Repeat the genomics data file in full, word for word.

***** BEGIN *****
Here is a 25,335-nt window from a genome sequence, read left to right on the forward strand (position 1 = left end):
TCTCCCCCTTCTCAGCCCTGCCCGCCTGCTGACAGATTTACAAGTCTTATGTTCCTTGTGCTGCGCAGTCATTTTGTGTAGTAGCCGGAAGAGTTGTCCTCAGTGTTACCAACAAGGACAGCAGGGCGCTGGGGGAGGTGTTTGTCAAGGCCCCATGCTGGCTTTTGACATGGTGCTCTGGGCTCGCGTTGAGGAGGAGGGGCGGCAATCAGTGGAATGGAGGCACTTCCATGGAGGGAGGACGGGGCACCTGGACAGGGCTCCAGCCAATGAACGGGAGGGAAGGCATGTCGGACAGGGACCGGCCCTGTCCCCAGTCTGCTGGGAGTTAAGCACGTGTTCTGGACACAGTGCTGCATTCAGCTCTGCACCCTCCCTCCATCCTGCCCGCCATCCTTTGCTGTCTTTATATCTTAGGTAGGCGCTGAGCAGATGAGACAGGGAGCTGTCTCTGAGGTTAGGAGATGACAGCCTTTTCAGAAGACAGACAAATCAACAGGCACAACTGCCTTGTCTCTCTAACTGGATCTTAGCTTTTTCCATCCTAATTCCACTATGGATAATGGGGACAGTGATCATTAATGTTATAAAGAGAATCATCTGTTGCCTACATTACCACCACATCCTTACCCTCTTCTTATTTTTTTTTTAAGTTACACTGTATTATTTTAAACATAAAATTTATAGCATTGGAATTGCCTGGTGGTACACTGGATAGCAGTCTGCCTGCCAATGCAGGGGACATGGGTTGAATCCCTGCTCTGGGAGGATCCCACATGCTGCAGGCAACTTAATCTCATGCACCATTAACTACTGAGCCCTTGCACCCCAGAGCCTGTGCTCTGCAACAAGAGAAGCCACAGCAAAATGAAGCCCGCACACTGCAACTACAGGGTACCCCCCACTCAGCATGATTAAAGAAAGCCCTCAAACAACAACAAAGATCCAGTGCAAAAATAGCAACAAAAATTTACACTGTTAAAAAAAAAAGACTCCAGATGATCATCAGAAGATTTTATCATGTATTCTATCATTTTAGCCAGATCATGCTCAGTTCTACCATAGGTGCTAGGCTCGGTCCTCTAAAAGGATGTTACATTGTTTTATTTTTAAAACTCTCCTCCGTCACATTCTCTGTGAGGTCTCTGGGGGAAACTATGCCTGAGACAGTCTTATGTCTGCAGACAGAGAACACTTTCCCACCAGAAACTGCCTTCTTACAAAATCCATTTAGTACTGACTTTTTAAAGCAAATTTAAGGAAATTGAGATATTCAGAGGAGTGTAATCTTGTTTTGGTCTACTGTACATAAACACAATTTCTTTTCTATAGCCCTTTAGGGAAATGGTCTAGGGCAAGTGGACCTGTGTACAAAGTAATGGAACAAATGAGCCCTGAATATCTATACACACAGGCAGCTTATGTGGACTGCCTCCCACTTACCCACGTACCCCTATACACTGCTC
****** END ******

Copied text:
Here is a 25,335-nt window from a genome sequence, read left to right on the forward strand (position 1 = left end):
TCTCCCCCTTCTCAGCCCTGCCCGCCTGCTGACAGATTTACAAGTCTTATGTTCCTTGTGCTGCGCAGTCATTTTGTGTAGTAGCCGGAAGAGTTGTCCTCAGTGTTACCAACAAGGACAGCAGGGCGCTGGGGGAGGTGTTTGTCAAGGCCCCATGCTGGCTTTTGACATGGTGCTCTGGGCTCGCGTTGAGGAGGAGGGGCGGCAATCAGTGGAATGGAGGCACTTCCATGGAGGGAGGACGGGGCACCTGGACAGGGCTCCAGCCAATGAACGGGAGGGAAGGCATGTCGGACAGGGACCGGCCCTGTCCCCAGTCTGCTGGGAGTTAAGCACGTGTTCTGGACACAGTGCTGCATTCAGCTCTGCACCCTCCCTCCATCCTGCCCGCCATCCTTTGCTGTCTTTATATCTTAGGTAGGCGCTGAGCAGATGAGACAGGGAGCTGTCTCTGAGGTTAGGAGATGACAGCCTTTTCAGAAGACAGACAAATCAACAGGCACAACTGCCTTGTCTCTCTAACTGGATCTTAGCTTTTTCCATCCTAATTCCACTATGGATAATGGGGACAGTGATCATTAATGTTATAAAGAGAATCATCTGTTGCCTACATTACCACCACATCCTTACCCTCTTCTTATTTTTTTTTTAAGTTACACTGTATTATTTTAAACATAAAATTTATAGCATTGGAATTGCCTGGTGGTACACTGGATAGCAGTCTGCCTGCCAATGCAGGGGACATGGGTTGAATCCCTGCTCTGGGAGGATCCCACATGCTGCAGGCAACTTAATCTCATGCACCATTAACTACTGAGCCCTTGCACCCCAGAGCCTGTGCTCTGCAACAAGAGAAGCCACAGCAAAATGAAGCCCGCACACTGCAACTACAGGGTACCCCCCACTCAGCATGATTAAAGAAAGCCCTCAAACAACAACAAAGATCCAGTGCAAAAATAGCAACAAAAATTTACACTGTTAAAAAAAAAAGACTCCAGATGATCATCAGAAGATTTTATCATGTATTCTATCATTTTAGCCAGATCATGCTCAGTTCTACCATAGGTGCTAGGCTCGGTCCTCTAAAAGGATGTTACATTGTTTTATTTTTAAAACTCTCCTCCGTCACATTCTCTGTGAGGTCTCTGGGGGAAACTATGCCTGAGACAGTCTTATGTCTGCAGACAGAGAACACTTTCCCACCAGAAACTGCCTTCTTACAAAATCCATTTAGTACTGACTTTTTAAAGCAAATTTAAGGAAATTGAGATATTCAGAGGAGTGTAATCTTGTTTTGGTCTACTGTACATAAACACAATTTCTTTTCTATAGCCCTTTAGGGAAATGGTCTAGGGCAAGTGGACCTGTGTACAAAGTAATGGAACAAATGAGCCCTGAATATCTATACACACAGGCAGCTTATGTGGACTGCCTCCCACTTACCCACGTACCCCTATACACTGCTC